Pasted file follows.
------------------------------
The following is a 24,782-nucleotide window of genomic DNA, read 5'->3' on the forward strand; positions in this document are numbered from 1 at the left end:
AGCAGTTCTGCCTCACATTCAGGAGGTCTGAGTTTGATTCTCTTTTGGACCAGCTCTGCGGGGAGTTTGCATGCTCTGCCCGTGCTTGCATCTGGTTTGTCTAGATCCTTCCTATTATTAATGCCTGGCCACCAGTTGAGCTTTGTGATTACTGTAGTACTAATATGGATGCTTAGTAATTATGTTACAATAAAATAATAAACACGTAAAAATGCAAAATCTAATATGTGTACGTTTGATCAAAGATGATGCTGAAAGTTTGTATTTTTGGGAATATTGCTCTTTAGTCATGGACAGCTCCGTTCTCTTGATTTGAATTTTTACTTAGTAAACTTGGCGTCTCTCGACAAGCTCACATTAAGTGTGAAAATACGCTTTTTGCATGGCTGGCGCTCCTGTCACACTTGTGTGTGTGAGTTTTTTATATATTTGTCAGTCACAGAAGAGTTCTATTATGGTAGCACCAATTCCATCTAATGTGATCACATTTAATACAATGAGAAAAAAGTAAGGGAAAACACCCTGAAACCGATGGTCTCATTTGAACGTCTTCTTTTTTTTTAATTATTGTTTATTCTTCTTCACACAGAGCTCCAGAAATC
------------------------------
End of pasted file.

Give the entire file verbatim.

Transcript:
The following is a 24,782-nucleotide window of genomic DNA, read 5'->3' on the forward strand; positions in this document are numbered from 1 at the left end:
AGCAGTTCTGCCTCACATTCAGGAGGTCTGAGTTTGATTCTCTTTTGGACCAGCTCTGCGGGGAGTTTGCATGCTCTGCCCGTGCTTGCATCTGGTTTGTCTAGATCCTTCCTATTATTAATGCCTGGCCACCAGTTGAGCTTTGTGATTACTGTAGTACTAATATGGATGCTTAGTAATTATGTTACAATAAAATAATAAACACGTAAAAATGCAAAATCTAATATGTGTACGTTTGATCAAAGATGATGCTGAAAGTTTGTATTTTTGGGAATATTGCTCTTTAGTCATGGACAGCTCCGTTCTCTTGATTTGAATTTTTACTTAGTAAACTTGGCGTCTCTCGACAAGCTCACATTAAGTGTGAAAATACGCTTTTTGCATGGCTGGCGCTCCTGTCACACTTGTGTGTGTGAGTTTTTTATATATTTGTCAGTCACAGAAGAGTTCTATTATGGTAGCACCAATTCCATCTAATGTGATCACATTTAATACAATGAGAAAAAAGTAAGGGAAAACACCCTGAAACCGATGGTCTCATTTGAACGTCTTCTTTTTTTTTAATTATTGTTTATTCTTCTTCACACAGAGCTCCAGAAATC